The referendum was lost some time ago. At its most superficial it was lost because the EU failed to give Cameron enough to take back from the negotiating table in the form of plausible and sustainable gains for the UK. It was lost because Labour’s leadership catastrophically failed to join a unified platform until the last few days of the campaign and failed to communicate to its electorate a coherent and plausible narrative of the EU and its future. It was lost because of the years of austerity policies championed by Cameron and Osborne which have left peoples’ living standards suppressed and many marginalised. It was lost because it became a referendum about immigration and peoples’ fears, the latter worked on and stirred by right wing politicians from the Conservatives and UKIP projecting these fears into false utopias of an independent Britain, independently wealthy. And it was lost because these fears of the unknown and the Other played into the voting preferences of older generations.
ByManuel Muniz On
On 23 June, the British people voted to leave the European Union. Against all odds and, above all, against all reason, one of Europe’s most moderate and pragmatic of peoples has decided to disregard overwhelming evidence that such a decision would have negative consequences for the country. Almost the entirety of the country’s intellectual, economic and political establishment had explicitly opposed Brexit. There had been letters by Nobel laureates detailing the cost to UK research of a ‘Leave’ vote, a public statement by over 250 academics to the same effect, the official opposition of most British businesses as well as an avalanche of expert reports indicating the significant economic cost of leaving the world’s largest single market. In political terms, the ‘Remain’ campaign had the formal support of the country’s four largest political parties, of the Tory-led national government and of a plethora of international leaders, including the President of the United States. But, as Michael Gove, a Brexit supporter, recently said: “People in this country have had enough of experts”. He was, of course, right.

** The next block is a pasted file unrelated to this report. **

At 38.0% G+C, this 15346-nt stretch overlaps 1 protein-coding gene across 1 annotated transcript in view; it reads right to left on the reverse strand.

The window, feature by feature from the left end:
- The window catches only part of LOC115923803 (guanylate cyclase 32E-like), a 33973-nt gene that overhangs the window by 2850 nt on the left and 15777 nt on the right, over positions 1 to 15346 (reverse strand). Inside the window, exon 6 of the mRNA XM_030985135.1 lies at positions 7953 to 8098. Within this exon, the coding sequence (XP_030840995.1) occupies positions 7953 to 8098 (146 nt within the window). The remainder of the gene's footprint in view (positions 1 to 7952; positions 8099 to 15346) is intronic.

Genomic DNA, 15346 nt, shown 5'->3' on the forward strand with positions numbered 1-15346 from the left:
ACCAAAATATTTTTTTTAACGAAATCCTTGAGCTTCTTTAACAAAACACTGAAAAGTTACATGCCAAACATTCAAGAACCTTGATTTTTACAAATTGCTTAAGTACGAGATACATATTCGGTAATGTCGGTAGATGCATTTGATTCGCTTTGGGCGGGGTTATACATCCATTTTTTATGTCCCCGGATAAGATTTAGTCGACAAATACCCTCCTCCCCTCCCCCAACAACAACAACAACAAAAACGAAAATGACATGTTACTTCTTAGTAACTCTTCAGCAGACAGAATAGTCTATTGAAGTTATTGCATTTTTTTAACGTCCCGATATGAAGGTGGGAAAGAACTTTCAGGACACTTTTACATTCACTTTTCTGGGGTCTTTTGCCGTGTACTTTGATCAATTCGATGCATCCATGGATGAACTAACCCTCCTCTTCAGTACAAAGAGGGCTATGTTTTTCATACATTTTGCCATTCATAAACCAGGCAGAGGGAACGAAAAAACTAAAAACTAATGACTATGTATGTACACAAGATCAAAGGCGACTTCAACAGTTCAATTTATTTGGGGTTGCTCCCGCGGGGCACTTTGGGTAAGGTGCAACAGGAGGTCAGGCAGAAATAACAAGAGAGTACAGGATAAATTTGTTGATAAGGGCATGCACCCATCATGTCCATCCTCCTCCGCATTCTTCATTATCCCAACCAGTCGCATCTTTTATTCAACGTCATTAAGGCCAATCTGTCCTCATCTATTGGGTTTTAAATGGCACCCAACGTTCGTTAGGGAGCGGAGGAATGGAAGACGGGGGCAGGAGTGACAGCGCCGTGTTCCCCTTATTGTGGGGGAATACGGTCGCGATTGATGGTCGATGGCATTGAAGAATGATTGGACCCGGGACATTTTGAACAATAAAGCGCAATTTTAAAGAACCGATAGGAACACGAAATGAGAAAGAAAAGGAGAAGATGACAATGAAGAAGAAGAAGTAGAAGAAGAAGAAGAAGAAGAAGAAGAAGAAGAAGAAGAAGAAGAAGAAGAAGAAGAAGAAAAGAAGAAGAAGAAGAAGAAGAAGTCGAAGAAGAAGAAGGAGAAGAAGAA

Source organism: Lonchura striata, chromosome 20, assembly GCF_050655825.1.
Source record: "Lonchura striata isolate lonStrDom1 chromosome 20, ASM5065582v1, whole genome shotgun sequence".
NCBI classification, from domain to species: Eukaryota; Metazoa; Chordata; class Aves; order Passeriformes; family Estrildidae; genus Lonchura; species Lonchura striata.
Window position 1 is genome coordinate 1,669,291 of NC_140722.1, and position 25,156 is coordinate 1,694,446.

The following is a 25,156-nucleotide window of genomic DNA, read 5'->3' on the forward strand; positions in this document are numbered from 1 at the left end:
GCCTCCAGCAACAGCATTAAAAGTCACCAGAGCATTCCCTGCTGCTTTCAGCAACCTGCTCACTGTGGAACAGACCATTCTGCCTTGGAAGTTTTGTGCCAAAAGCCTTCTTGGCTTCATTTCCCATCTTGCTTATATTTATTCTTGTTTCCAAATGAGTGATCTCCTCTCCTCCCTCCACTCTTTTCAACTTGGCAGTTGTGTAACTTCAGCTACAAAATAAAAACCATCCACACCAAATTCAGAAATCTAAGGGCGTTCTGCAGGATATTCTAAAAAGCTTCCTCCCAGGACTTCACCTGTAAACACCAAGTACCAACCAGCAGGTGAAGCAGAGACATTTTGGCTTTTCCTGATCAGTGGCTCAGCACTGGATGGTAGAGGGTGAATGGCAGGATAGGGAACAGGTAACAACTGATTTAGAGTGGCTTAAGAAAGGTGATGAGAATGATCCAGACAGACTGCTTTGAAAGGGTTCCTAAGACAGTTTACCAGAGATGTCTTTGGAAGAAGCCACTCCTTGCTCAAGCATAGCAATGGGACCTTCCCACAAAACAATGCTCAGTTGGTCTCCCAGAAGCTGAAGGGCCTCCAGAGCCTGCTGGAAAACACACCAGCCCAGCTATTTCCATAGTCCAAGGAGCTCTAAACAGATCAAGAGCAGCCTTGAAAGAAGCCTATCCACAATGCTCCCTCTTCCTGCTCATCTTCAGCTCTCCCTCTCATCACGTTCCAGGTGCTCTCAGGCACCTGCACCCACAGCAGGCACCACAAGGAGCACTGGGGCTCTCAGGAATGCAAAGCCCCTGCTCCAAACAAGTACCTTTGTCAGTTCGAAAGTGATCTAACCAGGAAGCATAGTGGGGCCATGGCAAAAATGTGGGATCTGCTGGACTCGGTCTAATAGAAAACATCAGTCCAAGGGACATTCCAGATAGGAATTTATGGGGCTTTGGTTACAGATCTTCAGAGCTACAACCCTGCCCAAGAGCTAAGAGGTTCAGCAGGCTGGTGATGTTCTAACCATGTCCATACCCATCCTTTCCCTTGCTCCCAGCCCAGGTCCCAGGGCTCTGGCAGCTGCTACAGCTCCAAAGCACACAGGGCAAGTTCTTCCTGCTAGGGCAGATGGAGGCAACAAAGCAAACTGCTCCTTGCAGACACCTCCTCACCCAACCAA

Siempre vuelvo al mapa de la repartición del mundo que le atribuyen al misterioso "Philadelphia clock-maker Maurice Gomberg"(1941). Hoy vi un plan ruso de crear un corredor Norte-Sur de Rusia al Océano Indico atravesando Irán. Si añadimos a eso la actividad militar rusa en Siria y la re-descubierta amistad con Turquía, tenemos que los rusos están ocupando el territorio de su flanco Sur que el mapa de Gomberg le asignaba.Cierto que Alemania se recuperó y que los relativamente pequeños "EEUU de Europa" del mapa de Gomberg parece que se van a extender hasta la frontera occidental rusa, ocupando territorios que el mapa en cuestión describió como "áreas desorganizadas adyacentes" bajo la influencia de la URSS. Pero la URSS ya no existe y Rusia se deberá conformar con lo que logre robarle a Ucrania y no más. De hecho, la prensa rusa se quejó recientemente que occidente "anda enamorando" a Finlandia para que se haga miembro de su alianza militar y colo…